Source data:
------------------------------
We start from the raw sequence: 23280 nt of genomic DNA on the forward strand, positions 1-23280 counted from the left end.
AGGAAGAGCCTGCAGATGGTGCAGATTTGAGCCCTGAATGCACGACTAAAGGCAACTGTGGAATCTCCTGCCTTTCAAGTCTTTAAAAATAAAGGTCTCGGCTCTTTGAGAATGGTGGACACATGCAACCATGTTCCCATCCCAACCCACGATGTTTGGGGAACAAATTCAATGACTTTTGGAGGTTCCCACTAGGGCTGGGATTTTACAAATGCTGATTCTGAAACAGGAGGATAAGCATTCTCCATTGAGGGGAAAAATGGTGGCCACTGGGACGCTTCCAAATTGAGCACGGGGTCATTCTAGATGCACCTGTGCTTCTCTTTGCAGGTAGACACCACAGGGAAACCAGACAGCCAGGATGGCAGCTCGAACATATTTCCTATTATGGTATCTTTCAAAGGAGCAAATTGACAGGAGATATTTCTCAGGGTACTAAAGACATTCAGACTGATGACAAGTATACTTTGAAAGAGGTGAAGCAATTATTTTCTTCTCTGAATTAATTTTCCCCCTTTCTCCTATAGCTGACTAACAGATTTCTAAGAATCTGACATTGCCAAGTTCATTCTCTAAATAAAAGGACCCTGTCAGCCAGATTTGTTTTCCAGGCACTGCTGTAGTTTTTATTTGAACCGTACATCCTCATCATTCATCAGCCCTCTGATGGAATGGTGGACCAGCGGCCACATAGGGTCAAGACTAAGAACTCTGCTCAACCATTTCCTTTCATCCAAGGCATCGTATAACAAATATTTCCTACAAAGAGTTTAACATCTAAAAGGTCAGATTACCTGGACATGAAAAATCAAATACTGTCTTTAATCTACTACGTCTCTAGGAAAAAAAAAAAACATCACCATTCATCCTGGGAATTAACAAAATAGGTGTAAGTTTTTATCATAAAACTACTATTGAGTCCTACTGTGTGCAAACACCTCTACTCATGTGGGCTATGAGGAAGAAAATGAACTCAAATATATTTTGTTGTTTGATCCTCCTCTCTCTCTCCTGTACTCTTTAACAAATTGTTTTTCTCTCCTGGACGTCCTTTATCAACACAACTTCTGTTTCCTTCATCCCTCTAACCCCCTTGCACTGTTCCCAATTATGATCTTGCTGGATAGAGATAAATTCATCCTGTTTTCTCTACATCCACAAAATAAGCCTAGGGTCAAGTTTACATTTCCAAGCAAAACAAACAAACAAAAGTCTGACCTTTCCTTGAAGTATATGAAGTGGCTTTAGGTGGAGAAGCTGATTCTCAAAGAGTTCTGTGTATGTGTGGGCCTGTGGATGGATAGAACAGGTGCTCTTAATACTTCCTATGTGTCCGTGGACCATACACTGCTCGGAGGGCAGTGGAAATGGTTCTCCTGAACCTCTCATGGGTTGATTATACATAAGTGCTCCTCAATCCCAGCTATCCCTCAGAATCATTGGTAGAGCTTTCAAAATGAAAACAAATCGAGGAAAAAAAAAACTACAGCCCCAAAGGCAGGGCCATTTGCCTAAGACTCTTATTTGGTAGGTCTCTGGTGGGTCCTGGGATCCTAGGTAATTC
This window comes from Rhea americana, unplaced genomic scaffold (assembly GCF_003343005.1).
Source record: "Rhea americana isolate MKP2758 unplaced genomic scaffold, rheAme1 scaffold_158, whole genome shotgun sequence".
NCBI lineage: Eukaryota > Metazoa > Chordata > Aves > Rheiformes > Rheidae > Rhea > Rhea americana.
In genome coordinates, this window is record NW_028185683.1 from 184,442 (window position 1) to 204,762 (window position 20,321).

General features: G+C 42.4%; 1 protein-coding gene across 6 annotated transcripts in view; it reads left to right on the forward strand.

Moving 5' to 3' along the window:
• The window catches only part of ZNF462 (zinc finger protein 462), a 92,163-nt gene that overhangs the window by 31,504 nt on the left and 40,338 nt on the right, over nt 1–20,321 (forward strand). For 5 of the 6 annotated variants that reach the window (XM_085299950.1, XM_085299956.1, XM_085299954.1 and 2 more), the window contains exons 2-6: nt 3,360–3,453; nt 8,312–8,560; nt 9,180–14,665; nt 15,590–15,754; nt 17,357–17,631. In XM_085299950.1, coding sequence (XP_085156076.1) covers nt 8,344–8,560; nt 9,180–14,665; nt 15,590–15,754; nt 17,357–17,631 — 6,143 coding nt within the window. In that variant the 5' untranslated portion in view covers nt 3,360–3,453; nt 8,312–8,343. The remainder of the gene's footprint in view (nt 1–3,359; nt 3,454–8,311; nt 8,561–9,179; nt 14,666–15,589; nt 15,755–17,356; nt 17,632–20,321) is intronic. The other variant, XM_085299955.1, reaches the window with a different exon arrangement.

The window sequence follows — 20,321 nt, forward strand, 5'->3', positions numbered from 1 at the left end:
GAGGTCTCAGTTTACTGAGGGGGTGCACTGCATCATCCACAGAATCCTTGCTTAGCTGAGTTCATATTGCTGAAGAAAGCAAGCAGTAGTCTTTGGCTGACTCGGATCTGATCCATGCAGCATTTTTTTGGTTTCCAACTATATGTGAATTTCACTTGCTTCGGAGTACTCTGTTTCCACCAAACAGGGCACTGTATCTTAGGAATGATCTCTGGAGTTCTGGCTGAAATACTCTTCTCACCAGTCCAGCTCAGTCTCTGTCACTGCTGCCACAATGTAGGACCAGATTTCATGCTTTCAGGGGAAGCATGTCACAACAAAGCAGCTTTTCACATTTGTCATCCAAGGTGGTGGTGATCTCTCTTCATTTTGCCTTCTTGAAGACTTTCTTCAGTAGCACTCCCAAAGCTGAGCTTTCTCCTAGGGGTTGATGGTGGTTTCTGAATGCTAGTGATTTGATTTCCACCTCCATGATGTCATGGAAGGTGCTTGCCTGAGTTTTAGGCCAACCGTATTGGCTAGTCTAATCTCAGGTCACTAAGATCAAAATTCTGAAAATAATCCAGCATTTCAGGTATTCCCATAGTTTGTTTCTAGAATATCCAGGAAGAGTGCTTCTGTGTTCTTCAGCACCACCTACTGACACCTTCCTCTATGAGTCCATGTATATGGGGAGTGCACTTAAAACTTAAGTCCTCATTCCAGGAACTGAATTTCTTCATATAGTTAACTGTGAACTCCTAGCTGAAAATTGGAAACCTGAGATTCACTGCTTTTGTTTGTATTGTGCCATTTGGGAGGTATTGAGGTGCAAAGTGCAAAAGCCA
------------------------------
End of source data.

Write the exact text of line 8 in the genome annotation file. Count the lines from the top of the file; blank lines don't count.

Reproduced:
Moving 5' to 3' along the window: